PORTLAND – On a sunny November afternoon in 1988, Karen Wood was shot dead in her backyard by a hunter who thought he was firing at a deer.

There have been 340 hunting fatalities in Maine in 72 years of record-keeping, but none created the uproar that resulted when Donald Rogerson shot the 37-year-old mother of twin baby girls and he was found not guilty of manslaughter.

Landowners posted signs on tens of thousands of acres telling hunters to keep off as the shooting created an “us-versus-them” clash between hunters and non-hunters, and between natives and those who came to Maine from elsewhere.

The tragic shooting resulted in lawmakers enacting a so-called target identification law that requires hunters to see the entire deer before shooting, said Maine Warden Service Lt. Dan Scott.

The law has made hunters more aware of what they’re shooting at and makes it easier to prosecute hunting fatalities, he said. He knows of at least four cases in the past decade where hunters have been convicted of manslaughter under the target identification law.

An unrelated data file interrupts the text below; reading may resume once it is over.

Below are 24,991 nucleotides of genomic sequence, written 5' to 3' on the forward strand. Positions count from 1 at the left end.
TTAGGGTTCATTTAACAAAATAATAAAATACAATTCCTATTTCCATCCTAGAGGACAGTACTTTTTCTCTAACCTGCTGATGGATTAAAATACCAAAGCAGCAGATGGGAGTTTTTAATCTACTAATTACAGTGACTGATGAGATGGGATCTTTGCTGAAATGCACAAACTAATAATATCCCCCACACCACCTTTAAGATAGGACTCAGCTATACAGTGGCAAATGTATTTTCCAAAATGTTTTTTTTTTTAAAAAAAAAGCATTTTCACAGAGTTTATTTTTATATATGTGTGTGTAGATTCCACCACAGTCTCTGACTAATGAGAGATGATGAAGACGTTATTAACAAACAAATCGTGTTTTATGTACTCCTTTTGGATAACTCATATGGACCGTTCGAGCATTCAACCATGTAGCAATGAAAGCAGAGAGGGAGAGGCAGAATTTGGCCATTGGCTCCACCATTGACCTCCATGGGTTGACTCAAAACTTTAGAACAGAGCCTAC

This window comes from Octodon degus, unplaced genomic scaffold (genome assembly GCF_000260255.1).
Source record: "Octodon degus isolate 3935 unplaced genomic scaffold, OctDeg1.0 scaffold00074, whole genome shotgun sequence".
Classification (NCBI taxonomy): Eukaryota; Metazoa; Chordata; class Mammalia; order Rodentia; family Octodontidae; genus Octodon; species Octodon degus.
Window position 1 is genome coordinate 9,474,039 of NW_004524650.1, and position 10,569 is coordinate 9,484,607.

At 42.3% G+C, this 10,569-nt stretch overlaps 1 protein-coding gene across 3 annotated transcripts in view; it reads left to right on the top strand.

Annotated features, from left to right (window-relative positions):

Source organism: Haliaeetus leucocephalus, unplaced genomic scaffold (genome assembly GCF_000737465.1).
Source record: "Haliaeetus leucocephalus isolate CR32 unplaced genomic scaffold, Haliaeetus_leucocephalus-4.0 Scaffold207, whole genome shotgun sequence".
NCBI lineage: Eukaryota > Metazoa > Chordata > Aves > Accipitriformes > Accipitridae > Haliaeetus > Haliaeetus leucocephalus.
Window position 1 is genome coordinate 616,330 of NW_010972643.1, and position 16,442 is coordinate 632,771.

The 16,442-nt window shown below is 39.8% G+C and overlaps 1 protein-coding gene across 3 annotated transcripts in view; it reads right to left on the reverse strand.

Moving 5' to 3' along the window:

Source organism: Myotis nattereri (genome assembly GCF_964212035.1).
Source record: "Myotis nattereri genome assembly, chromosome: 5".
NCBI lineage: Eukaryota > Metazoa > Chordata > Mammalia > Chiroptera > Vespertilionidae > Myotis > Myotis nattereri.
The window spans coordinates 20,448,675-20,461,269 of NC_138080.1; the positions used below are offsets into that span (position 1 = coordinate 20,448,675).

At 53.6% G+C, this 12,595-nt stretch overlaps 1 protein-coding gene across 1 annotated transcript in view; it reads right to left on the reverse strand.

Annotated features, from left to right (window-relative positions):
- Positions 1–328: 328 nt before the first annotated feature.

After the shooting, some people suggested that Wood was partly to blame because she wasn’t wearing orange and was out during hunting season. Her husband, Kevin Wood, said a friend told him that people cheered when Rogerson’s not-guilty verdict was announced over a loudspeaker at a youth soccer game in Rogerson’s hometown of Bangor.

“I still believe there exists in the community, and his community, a provincialism that views the newcomers as being different from the natives,” said Kevin Wood, who moved back to Iowa shortly after his wife’s death. “And that’s unfortunate. Because in the eyes of the law, there should be no difference.”

Karen and Kevin Wood moved from Iowa to Hermon, outside of Bangor, in the summer of 1988 when he got a job at Eastern Maine Medical Center as a pediatric psychologist. She was killed four months later.

A grand jury at first failed to indict Rogerson. A second grand jury indicted him on manslaughter, but a jury in 1990 found him not guilty.

In public comments Rogerson made five years ago, he said he’s not 100 percent convinced it was his bullet that killed Karen Wood. He did not return a phone call to his home seeking comment.

Between 1948 and 1952, between 15 and 19 people were killed in hunting accidents each year. There were two hunting deaths a year on average in the 1980s. Over the past decade, there have been five fatalities in all.

Hunters are more aware of their responsibilities than 25 years ago, said George Smith, a lifelong hunter and former longtime executive director of the Sportsman’s Alliance of Maine.

“There was no excuse for what Rogerson did,” Smith said. “And today, he would have been convicted.”